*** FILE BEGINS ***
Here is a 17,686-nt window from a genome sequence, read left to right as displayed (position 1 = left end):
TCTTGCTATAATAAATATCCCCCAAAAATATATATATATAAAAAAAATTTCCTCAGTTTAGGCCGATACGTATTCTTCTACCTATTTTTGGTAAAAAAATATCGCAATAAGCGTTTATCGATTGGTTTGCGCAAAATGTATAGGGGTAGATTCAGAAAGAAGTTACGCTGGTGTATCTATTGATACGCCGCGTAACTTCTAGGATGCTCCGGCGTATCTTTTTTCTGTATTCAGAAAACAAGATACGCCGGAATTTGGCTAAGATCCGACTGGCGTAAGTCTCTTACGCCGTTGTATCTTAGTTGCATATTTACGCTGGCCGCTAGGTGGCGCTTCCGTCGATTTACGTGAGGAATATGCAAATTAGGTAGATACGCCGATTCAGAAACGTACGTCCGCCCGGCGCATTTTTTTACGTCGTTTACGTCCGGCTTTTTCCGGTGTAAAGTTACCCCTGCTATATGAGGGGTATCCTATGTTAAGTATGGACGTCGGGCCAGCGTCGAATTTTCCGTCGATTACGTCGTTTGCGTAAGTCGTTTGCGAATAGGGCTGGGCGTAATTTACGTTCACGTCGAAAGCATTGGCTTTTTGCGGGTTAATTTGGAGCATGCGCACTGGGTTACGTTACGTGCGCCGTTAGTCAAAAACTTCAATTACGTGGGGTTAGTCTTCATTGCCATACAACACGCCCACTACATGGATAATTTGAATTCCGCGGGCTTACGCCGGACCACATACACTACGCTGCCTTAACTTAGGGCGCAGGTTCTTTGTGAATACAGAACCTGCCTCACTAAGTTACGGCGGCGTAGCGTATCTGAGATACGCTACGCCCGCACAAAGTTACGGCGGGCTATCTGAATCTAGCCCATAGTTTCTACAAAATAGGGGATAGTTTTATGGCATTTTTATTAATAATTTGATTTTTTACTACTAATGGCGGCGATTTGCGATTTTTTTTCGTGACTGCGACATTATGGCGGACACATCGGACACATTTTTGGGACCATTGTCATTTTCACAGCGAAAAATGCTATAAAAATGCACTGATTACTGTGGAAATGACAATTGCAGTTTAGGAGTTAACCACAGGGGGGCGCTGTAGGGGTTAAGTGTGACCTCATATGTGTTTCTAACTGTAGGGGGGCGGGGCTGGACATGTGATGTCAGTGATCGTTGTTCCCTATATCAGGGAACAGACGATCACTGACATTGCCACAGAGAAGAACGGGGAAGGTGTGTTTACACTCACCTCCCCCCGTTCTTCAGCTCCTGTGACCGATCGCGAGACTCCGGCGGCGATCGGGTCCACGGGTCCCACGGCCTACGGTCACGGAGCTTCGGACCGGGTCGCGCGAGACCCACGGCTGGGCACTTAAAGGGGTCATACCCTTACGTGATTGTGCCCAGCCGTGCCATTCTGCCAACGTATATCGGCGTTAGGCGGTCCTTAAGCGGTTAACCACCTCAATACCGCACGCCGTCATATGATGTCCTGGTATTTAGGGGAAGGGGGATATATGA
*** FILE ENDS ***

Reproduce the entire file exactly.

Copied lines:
Here is a 17,686-nt window from a genome sequence, read left to right as displayed (position 1 = left end):
TCTTGCTATAATAAATATCCCCCAAAAATATATATATATAAAAAAAATTTCCTCAGTTTAGGCCGATACGTATTCTTCTACCTATTTTTGGTAAAAAAATATCGCAATAAGCGTTTATCGATTGGTTTGCGCAAAATGTATAGGGGTAGATTCAGAAAGAAGTTACGCTGGTGTATCTATTGATACGCCGCGTAACTTCTAGGATGCTCCGGCGTATCTTTTTTCTGTATTCAGAAAACAAGATACGCCGGAATTTGGCTAAGATCCGACTGGCGTAAGTCTCTTACGCCGTTGTATCTTAGTTGCATATTTACGCTGGCCGCTAGGTGGCGCTTCCGTCGATTTACGTGAGGAATATGCAAATTAGGTAGATACGCCGATTCAGAAACGTACGTCCGCCCGGCGCATTTTTTTACGTCGTTTACGTCCGGCTTTTTCCGGTGTAAAGTTACCCCTGCTATATGAGGGGTATCCTATGTTAAGTATGGACGTCGGGCCAGCGTCGAATTTTCCGTCGATTACGTCGTTTGCGTAAGTCGTTTGCGAATAGGGCTGGGCGTAATTTACGTTCACGTCGAAAGCATTGGCTTTTTGCGGGTTAATTTGGAGCATGCGCACTGGGTTACGTTACGTGCGCCGTTAGTCAAAAACTTCAATTACGTGGGGTTAGTCTTCATTGCCATACAACACGCCCACTACATGGATAATTTGAATTCCGCGGGCTTACGCCGGACCACATACACTACGCTGCCTTAACTTAGGGCGCAGGTTCTTTGTGAATACAGAACCTGCCTCACTAAGTTACGGCGGCGTAGCGTATCTGAGATACGCTACGCCCGCACAAAGTTACGGCGGGCTATCTGAATCTAGCCCATAGTTTCTACAAAATAGGGGATAGTTTTATGGCATTTTTATTAATAATTTGATTTTTTACTACTAATGGCGGCGATTTGCGATTTTTTTTCGTGACTGCGACATTATGGCGGACACATCGGACACATTTTTGGGACCATTGTCATTTTCACAGCGAAAAATGCTATAAAAATGCACTGATTACTGTGGAAATGACAATTGCAGTTTAGGAGTTAACCACAGGGGGGCGCTGTAGGGGTTAAGTGTGACCTCATATGTGTTTCTAACTGTAGGGGGGCGGGGCTGGACATGTGATGTCAGTGATCGTTGTTCCCTATATCAGGGAACAGACGATCACTGACATTGCCACAGAGAAGAACGGGGAAGGTGTGTTTACACTCACCTCCCCCCGTTCTTCAGCTCCTGTGACCGATCGCGAGACTCCGGCGGCGATCGGGTCCACGGGTCCCACGGCCTACGGTCACGGAGCTTCGGACCGGGTCGCGCGAGACCCACGGCTGGGCACTTAAAGGGGTCATACCCTTACGTGATTGTGCCCAGCCGTGCCATTCTGCCAACGTATATCGGCGTTAGGCGGTCCTTAAGCGGTTAACCACCTCAATACCGCACGCCGTCATATGATGTCCTGGTATTTAGGGGAAGGGGGATATATGA